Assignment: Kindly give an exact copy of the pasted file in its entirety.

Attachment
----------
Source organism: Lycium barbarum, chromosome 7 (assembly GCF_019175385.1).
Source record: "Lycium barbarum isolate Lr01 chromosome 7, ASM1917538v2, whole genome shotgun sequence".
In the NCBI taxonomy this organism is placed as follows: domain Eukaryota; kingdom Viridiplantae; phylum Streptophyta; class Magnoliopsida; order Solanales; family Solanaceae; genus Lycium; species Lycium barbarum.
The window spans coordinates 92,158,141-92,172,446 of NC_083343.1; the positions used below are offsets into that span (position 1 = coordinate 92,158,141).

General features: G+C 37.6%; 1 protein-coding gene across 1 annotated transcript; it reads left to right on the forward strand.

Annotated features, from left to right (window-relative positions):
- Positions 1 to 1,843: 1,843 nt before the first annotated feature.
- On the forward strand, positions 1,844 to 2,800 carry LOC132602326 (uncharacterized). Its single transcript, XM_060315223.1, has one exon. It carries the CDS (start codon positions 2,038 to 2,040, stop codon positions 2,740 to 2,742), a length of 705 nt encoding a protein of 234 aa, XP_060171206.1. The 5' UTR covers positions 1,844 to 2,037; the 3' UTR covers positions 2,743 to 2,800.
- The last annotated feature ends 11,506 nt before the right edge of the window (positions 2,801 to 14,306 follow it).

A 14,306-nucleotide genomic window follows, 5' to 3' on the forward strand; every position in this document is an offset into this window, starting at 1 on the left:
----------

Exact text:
Source organism: Lycium barbarum, chromosome 7 (assembly GCF_019175385.1).
Source record: "Lycium barbarum isolate Lr01 chromosome 7, ASM1917538v2, whole genome shotgun sequence".
In the NCBI taxonomy this organism is placed as follows: domain Eukaryota; kingdom Viridiplantae; phylum Streptophyta; class Magnoliopsida; order Solanales; family Solanaceae; genus Lycium; species Lycium barbarum.
The window spans coordinates 92,158,141-92,172,446 of NC_083343.1; the positions used below are offsets into that span (position 1 = coordinate 92,158,141).

General features: G+C 37.6%; 1 protein-coding gene across 1 annotated transcript; it reads left to right on the forward strand.

Annotated features, from left to right (window-relative positions):
- Positions 1 to 1,843: 1,843 nt before the first annotated feature.
- On the forward strand, positions 1,844 to 2,800 carry LOC132602326 (uncharacterized). Its single transcript, XM_060315223.1, has one exon. It carries the CDS (start codon positions 2,038 to 2,040, stop codon positions 2,740 to 2,742), a length of 705 nt encoding a protein of 234 aa, XP_060171206.1. The 5' UTR covers positions 1,844 to 2,037; the 3' UTR covers positions 2,743 to 2,800.
- The last annotated feature ends 11,506 nt before the right edge of the window (positions 2,801 to 14,306 follow it).

A 14,306-nucleotide genomic window follows, 5' to 3' on the forward strand; every position in this document is an offset into this window, starting at 1 on the left: